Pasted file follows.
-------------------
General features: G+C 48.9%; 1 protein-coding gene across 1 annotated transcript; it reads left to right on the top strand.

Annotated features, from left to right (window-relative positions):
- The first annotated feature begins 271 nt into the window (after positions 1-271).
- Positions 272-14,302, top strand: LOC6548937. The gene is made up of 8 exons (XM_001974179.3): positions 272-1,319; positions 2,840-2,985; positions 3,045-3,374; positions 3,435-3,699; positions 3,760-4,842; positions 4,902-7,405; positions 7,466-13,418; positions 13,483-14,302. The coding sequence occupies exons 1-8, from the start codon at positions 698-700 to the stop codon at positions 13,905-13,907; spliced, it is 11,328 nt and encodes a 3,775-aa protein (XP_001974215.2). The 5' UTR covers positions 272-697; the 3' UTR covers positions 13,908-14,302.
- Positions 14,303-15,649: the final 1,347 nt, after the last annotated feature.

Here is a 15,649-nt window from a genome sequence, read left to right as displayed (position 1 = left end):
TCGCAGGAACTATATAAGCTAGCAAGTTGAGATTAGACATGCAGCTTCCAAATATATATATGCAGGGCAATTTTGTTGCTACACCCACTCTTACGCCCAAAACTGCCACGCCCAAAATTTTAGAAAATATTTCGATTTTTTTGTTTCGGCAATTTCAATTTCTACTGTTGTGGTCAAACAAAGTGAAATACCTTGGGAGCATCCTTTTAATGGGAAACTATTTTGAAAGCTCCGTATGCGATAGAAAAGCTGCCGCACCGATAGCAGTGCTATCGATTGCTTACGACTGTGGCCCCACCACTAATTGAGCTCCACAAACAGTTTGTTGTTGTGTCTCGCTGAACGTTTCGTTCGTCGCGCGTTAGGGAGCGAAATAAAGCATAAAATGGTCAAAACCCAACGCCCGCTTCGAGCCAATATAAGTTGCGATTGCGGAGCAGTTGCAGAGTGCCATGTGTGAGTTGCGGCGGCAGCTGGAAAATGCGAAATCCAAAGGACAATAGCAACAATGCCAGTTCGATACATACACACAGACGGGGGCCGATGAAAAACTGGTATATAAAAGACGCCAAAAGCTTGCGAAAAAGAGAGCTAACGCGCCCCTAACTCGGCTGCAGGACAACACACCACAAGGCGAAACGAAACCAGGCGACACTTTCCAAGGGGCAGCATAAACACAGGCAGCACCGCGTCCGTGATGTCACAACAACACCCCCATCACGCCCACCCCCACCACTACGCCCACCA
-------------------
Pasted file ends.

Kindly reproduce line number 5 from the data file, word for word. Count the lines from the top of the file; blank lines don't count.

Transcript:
- Positions 14,303-15,649: the final 1,347 nt, after the last annotated feature.